A delegation from Nova Scotia will travel to Maine next week to find out the state’s interest in supporting the Nova Star ferry operation, and to ask why Maine never came through on an anticipated $5 million loan for the service.

Nova Scotia Transportation Minister Geoff MacLellan said he wants to meet “face-to-face” with Gov. Paul LePage to hear his account of what happened with the loan, which has become a contentious political issue in Nova Scotia. Many of the province’s residents are upset that Nova Scotia is subsidizing the ferry service without any help from Maine, and accuse LePage of failing to make good on his 2013 offer to help the ferry operator obtain a $5 million line of credit from a Maine bank, according numerous letters to editors, comments on social media and calls to radio talk shows.

“We want to speak with the governor and hear where that idea came from and where we are now,” MacLellan said.

LePage spokesperson Adrienne Bennett in an email said that the Finance Authority of Maine, a quasi-state agency, has “aggressively pursued” financing options for Nova Star. While the agency can guarantee the loan, she said, it can’t do so without the participation of a willing private financial institution. No bank has stepped forward to make that loan.

During his re-election campaign last year, LePage said he would submit a bill to allow the agency to back a loan. He decided to not submit a bill because no new legislation was needed, Bennett said.

She said the state has spent more than $20 million to build the Ocean Gateway passenger terminal, where the ferry docks in Portland.


“The market will ultimately determine future success,” Bennett said.

The Finance Authority of Maine is often the banker of last resort for Maine companies that have trouble accessing credit on their own. Its most common method for helping companies is its Commercial Loan Insurance Program, which helps companies get a loan from a commercial bank by guaranteeing up to 90 percent of it.

Nova Scotia taxpayers have heavily subsidized the Nova Star service, which operates daily during the tourism season between Portland and Yarmouth, Nova Scotia.

Last year, in its inaugural season, the Nova Scotia government originally committed to spend $21 million (Canadian) over seven years to re-establish the service, which had been suspended in 2009. But Nova Star Cruises spent that amount in the first few months and received another $7.5 million from the government to pay its bills for the remainder of the year.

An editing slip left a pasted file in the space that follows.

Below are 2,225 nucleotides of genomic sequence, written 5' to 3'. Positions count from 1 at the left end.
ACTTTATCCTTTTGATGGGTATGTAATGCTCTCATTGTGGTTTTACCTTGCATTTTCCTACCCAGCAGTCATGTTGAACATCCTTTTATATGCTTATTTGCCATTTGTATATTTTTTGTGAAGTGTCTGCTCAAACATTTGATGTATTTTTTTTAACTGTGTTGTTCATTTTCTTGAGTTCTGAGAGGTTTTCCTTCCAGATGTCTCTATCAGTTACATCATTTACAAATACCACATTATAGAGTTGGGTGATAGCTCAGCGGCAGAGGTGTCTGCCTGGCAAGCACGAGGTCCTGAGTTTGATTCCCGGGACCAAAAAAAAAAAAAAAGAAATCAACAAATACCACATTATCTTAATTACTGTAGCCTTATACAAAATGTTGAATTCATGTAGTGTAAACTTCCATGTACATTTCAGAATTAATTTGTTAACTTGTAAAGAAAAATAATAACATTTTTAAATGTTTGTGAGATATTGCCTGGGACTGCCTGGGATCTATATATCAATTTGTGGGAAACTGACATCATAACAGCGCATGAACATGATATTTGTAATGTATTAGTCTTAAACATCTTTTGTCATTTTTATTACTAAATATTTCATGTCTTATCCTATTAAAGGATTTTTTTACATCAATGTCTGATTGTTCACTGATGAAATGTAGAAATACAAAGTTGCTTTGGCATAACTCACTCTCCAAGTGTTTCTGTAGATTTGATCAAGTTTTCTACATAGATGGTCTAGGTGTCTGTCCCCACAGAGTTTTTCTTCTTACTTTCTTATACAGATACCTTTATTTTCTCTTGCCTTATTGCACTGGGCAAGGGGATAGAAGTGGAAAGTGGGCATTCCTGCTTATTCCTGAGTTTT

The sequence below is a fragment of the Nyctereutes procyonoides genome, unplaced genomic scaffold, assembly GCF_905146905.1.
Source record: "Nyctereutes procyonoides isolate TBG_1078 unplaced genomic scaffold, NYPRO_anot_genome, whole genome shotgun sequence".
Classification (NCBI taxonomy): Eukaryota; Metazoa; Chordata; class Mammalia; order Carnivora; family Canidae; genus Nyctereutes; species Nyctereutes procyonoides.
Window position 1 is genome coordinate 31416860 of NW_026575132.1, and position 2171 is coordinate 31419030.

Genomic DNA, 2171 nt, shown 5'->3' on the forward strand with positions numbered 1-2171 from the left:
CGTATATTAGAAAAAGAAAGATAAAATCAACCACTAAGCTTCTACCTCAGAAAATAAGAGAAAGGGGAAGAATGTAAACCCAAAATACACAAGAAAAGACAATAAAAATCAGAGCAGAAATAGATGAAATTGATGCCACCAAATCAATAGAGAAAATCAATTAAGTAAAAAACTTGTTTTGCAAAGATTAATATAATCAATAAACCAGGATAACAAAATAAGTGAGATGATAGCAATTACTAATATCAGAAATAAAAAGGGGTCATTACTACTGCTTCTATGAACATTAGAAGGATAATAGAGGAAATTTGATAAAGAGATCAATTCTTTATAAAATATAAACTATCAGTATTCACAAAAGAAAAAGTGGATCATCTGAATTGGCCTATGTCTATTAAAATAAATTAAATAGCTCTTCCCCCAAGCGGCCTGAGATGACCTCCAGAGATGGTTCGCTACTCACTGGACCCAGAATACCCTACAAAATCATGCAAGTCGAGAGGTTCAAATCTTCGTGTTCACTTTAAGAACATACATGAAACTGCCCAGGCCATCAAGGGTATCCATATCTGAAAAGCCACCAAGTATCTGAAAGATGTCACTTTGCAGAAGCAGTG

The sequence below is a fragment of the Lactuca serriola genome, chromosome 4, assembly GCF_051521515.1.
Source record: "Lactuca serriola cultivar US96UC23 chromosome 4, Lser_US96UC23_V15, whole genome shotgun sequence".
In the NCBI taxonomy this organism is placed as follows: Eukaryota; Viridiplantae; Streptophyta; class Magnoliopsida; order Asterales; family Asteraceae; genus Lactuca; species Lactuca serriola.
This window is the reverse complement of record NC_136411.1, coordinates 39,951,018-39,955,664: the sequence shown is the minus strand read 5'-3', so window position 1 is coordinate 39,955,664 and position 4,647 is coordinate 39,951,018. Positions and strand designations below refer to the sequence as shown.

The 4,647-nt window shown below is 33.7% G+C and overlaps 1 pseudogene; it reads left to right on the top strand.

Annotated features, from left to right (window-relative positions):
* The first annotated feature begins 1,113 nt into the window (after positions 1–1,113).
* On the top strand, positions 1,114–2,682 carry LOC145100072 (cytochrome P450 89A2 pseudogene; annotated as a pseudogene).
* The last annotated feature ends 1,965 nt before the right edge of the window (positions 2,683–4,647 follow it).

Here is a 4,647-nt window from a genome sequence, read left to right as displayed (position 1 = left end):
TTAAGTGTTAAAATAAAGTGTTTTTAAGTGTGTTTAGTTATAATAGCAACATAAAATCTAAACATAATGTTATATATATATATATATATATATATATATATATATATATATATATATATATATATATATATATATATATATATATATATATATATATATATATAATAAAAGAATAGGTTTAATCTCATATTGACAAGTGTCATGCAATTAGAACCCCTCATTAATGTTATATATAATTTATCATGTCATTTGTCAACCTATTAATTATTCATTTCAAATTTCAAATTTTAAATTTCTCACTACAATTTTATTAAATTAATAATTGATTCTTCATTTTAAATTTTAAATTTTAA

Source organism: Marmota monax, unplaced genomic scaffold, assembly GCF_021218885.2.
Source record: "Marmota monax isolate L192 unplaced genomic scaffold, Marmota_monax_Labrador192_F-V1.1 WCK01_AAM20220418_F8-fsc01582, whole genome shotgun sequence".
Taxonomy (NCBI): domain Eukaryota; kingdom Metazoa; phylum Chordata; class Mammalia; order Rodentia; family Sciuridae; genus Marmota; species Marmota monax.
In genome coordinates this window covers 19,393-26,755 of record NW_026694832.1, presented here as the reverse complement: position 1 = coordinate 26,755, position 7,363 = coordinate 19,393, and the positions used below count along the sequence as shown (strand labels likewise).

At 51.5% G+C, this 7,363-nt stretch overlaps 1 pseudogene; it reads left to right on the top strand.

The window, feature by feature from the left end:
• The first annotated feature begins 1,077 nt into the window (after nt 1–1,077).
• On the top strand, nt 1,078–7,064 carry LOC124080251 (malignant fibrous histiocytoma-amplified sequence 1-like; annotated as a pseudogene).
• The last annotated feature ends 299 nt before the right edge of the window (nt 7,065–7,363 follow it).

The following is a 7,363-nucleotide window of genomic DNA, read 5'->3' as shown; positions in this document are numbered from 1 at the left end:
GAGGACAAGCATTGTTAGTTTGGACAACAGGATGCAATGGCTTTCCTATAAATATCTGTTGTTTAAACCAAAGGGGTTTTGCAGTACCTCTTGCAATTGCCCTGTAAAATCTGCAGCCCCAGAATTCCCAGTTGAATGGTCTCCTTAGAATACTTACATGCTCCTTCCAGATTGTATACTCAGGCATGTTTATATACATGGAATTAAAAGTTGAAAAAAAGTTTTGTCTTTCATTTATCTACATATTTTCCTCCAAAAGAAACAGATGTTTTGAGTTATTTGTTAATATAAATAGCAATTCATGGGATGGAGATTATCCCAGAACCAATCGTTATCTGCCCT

This year, the Nova Scotia government has said it will spend no more than $13 million on the service.

MacLellan and his delegation will arrive in Portland on the ferry on June 24. He will meet LePage in Augusta on June 25 and later that same day with Portland Mayor Michael Brennan and Greg Mitchell, Portland’s economic development director. MacLellan said he has never visited Portland and hopes to get a tour of the Ocean Gateway terminal.


Joining MacLellan will be Deputy Transportation Minister Paul LaFleche, policy director Alan Grant and Zach Churchill, who represents Yarmouth in the Nova Scotia legislature and also serves as minister of the Department of Natural Resources.

MacLellan said he wants to hear from Maine officials about their ideas on how to help the ferry service become sustainable. He said he also wants to discuss whether the ferry would be more successful if it connected Yarmouth with Bar Harbor rather than Portland.

Because Bar Harbor is closer to Yarmouth, a ferry could make a round trip between Bar Harbor and Nova Scotia in about half the time, which would save on fuel, according to a 2012 report funded by the province.

Brennan said Portland is the best Maine port for the ferry because it is geographically closer to the large population centers of the Northeast, and bus and train connections and an airport.

“We have 8.5 million people come through Portland each year, and the opportunities it creates for the ferry service to Nova Scotia are enormous,” he said. “I don’t see how Bar Harbor would provide the same demographics to support the service the way Portland can.”

Dennis Bailey, spokesman for the ferry operator, Nova Star Cruises, said the service is on track to carry 80,000 passengers this year, which would be a significant improvement over the 59,000 passengers it carried last year.

The service began on June 1. Passenger counts for June won’t be available to the public until July 15.


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